Table_2_Phylogenetic Distribution of Polysaccharide-Degrading Enzymes in Marine Bacteria.XLSX (172.42 kB)
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Table_2_Phylogenetic Distribution of Polysaccharide-Degrading Enzymes in Marine Bacteria.XLSX

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posted on 18.03.2021, 04:34 by Zhong-Zhi Sun, Bo-Wen Ji, Ning Zheng, Meng Wang, Ye Cao, Lu Wan, Yi-Song Li, Jin-Cheng Rong, Hai-Lun He, Xiu-Lan Chen, Yu-Zhong Zhang, Bin-Bin Xie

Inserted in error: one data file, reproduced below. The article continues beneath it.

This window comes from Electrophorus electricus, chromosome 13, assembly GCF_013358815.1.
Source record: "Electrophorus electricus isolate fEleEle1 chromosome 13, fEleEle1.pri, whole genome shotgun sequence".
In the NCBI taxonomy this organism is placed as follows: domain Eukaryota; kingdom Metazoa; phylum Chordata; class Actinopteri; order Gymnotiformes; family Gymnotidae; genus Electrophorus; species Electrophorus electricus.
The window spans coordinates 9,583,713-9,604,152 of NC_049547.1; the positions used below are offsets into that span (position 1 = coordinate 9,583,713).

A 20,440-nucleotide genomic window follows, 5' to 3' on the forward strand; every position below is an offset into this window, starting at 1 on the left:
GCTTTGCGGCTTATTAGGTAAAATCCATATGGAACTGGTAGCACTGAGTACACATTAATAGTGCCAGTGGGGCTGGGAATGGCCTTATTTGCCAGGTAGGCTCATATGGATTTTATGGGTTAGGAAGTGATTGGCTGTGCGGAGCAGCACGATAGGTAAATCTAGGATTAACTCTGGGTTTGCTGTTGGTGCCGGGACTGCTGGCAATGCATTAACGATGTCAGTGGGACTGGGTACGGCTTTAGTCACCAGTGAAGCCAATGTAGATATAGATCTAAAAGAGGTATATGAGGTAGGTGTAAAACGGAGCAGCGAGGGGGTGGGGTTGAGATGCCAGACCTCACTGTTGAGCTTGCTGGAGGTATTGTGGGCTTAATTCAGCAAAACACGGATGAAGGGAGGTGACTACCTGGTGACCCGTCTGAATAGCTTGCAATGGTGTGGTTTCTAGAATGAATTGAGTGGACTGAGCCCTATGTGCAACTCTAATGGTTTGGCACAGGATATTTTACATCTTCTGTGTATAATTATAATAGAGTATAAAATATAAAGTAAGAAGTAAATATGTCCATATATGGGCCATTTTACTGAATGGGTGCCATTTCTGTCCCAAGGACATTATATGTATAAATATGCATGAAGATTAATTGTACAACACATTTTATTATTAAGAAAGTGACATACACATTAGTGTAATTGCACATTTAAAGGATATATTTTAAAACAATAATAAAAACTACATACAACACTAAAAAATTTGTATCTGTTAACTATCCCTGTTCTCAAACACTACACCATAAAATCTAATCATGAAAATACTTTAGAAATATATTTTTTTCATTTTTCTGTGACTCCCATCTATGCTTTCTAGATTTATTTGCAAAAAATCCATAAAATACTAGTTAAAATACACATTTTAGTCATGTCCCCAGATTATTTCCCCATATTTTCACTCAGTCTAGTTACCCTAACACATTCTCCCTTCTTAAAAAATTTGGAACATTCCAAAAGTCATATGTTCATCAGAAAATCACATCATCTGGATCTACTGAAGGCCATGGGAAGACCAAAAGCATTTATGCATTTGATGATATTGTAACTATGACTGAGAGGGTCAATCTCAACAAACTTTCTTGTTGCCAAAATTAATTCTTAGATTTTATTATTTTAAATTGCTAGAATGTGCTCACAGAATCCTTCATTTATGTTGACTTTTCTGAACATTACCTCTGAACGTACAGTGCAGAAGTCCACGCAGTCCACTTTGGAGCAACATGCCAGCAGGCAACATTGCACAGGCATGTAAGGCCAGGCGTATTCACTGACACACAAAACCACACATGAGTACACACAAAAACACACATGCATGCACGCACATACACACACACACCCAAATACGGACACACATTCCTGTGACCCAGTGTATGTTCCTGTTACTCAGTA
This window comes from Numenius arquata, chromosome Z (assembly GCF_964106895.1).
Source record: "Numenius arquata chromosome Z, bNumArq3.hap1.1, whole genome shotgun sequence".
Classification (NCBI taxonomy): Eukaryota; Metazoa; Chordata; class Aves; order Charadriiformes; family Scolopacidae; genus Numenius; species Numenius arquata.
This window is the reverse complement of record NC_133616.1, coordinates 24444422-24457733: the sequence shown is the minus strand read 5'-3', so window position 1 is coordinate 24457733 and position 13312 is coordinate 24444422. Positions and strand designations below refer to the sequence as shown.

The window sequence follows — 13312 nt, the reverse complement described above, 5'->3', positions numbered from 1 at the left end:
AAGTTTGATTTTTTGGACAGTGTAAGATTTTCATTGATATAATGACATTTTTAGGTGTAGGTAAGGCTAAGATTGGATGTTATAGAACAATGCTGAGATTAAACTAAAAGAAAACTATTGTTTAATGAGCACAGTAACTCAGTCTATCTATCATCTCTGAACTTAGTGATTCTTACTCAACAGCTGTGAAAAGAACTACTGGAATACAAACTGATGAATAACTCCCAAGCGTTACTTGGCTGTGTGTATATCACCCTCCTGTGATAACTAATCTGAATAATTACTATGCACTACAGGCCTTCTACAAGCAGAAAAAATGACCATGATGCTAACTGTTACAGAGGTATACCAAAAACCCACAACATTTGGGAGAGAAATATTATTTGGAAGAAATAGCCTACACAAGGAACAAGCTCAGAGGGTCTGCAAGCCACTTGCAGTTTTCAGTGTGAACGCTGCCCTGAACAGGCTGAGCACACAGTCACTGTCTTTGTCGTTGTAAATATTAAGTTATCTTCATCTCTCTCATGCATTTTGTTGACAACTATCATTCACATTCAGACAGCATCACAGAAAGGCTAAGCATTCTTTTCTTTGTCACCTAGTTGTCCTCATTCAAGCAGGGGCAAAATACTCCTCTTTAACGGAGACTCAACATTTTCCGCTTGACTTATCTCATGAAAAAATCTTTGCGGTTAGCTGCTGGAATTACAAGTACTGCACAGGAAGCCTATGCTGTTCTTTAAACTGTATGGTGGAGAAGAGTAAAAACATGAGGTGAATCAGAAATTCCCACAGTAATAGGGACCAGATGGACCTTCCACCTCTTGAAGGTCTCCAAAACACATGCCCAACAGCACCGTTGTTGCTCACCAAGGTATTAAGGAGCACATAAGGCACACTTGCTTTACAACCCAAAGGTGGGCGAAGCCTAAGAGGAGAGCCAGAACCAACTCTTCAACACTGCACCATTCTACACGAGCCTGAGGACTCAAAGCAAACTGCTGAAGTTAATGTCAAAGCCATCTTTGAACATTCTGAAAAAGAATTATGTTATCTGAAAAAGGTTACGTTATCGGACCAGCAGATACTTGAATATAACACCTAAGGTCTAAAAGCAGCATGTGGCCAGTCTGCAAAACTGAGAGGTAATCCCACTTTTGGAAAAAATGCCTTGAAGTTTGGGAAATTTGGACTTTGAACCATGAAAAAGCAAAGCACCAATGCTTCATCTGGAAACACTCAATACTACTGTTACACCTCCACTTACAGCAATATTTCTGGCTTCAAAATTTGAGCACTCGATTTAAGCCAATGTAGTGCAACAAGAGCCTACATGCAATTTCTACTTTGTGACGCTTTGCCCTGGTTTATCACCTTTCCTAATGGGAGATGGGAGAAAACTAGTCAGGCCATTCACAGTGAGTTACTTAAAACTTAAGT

Deconstruction is an essential step of conversion of polysaccharides, and polysaccharide-degrading enzymes play a key role in this process. Although there is recent progress in the identification of these enzymes, the diversity and phylogenetic distribution of these enzymes in marine microorganisms remain largely unknown, hindering our understanding of the ecological roles of marine microorganisms in the ocean carbon cycle. Here, we studied the phylogenetic distribution of nine types of polysaccharide-degrading enzymes in marine bacterial genomes. First, we manually compiled a reference sequence database containing 961 experimentally verified enzymes. With this reference database, we annotated 9,335 enzyme sequences from 2,182 high-quality marine bacterial genomes, revealing extended distribution for six enzymes at the phylum level and for all nine enzymes at lower taxonomic levels. Next, phylogenetic analyses revealed intra-clade diversity in the encoding potentials and phylogenetic conservation of a few enzymes at the genus level. Lastly, our analyses revealed correlations between enzymes, with alginate lyases demonstrating the most extensive correlations with others. Intriguingly, chitinases showed negative correlations with cellulases, alginate lyases, and agarases in a few genera. This result suggested that intra-genus lifestyle differentiation occurred many times in marine bacteria and that the utilization of polysaccharides may act as an important driver in the recent ecological differentiation of a few lineages. This study expanded our knowledge of the phylogenetic distribution of polysaccharide enzymes and provided insights into the ecological differentiation of marine bacteria.